James Castle was born two months premature on September 25, 1899, on a farm in Garden Valley, Idaho. He was deaf, mute, autistic, and probably dyslexic. He didn't walk until he was four; he would never learn to speak, write, read, or use sign language.
Yet, today Castle's artwork hangs in major museums throughout the world. The Philadelphia Museum of Art opened "James Castle: A Retrospective" in 2008. The 2013 Venice Biennale included eleven works by Castle in the feature exhibition "The Encyclopedic Palace." And his reputation continues to grow.
Caldecott Medal winner Allen Say, author of the acclaimed memoir <i>Drawing from Memory</i>, takes readers through an imagined look at Castle's childhood, allows them to experience his emergence as an artist despite the overwhelming difficulties he faced, and ultimately reveals the triumphs that he would go on to achieve.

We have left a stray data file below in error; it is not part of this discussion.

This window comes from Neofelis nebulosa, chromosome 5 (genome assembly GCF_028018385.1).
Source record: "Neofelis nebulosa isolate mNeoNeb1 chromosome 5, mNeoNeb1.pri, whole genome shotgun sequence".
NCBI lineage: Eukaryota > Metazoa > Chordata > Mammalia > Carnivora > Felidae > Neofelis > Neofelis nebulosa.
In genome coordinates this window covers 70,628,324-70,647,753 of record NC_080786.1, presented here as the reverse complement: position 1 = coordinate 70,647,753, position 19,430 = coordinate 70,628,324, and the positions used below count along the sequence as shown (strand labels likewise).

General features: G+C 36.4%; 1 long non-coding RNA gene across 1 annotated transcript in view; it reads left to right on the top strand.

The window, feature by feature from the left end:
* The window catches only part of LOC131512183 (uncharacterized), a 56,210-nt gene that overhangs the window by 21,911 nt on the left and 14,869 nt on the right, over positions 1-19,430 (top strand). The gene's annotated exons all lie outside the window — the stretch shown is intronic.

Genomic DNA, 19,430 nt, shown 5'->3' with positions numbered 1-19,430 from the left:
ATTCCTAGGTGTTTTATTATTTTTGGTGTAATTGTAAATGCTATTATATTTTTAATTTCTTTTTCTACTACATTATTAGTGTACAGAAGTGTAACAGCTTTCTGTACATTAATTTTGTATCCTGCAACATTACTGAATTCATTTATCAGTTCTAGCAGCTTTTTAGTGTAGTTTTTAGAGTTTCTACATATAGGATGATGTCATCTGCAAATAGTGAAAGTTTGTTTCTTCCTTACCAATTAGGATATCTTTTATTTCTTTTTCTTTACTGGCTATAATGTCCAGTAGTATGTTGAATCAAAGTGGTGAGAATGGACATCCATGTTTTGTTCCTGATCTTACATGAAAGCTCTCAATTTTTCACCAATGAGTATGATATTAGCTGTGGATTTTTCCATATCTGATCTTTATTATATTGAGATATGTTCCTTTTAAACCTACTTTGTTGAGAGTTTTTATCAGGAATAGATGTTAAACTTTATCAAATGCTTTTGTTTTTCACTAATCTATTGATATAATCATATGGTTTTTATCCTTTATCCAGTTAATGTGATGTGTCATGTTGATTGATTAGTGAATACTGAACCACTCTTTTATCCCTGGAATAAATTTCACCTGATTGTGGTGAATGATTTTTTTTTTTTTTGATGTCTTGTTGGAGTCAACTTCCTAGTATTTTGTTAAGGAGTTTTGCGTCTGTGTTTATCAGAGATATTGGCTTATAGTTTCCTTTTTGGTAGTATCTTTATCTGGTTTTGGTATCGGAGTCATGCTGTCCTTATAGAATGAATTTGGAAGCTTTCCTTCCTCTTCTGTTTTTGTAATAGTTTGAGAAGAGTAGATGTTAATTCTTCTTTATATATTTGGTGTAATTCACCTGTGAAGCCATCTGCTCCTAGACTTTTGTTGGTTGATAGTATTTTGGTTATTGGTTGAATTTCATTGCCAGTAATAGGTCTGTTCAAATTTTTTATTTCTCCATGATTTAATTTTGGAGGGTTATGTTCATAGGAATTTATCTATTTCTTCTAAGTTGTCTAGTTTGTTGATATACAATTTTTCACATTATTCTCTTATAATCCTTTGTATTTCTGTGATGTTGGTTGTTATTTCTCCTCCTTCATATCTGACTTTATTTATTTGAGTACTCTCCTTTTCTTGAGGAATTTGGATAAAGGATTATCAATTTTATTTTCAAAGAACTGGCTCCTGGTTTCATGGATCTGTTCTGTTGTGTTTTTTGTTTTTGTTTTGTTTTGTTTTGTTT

Reviews and Awards
⋆ "Drawings done in the style of Castle accompany the story -- blocky, sometimes surreal human figures and houses -- and Say also supplies pen-and-ink vignettes and anguished charcoal portraits of the bullying the man endured throughout his life.. After living alone in outbuildings on family properties for decades, Castle at last came to the attention of local artists and gained some financial security. Say’s moving portrait of Castle’s work and life (“I think he was happy,” he concludes) pays tribute to a man who was compelled to create despite the torments he underwent." - Publishers Weekly, starred review
Trim Size: 8 1/2" x 10 3/4"
Page Count: 64
Foreign Rights: Scholastic Inc.
Translation Rights: Scholastic Inc.
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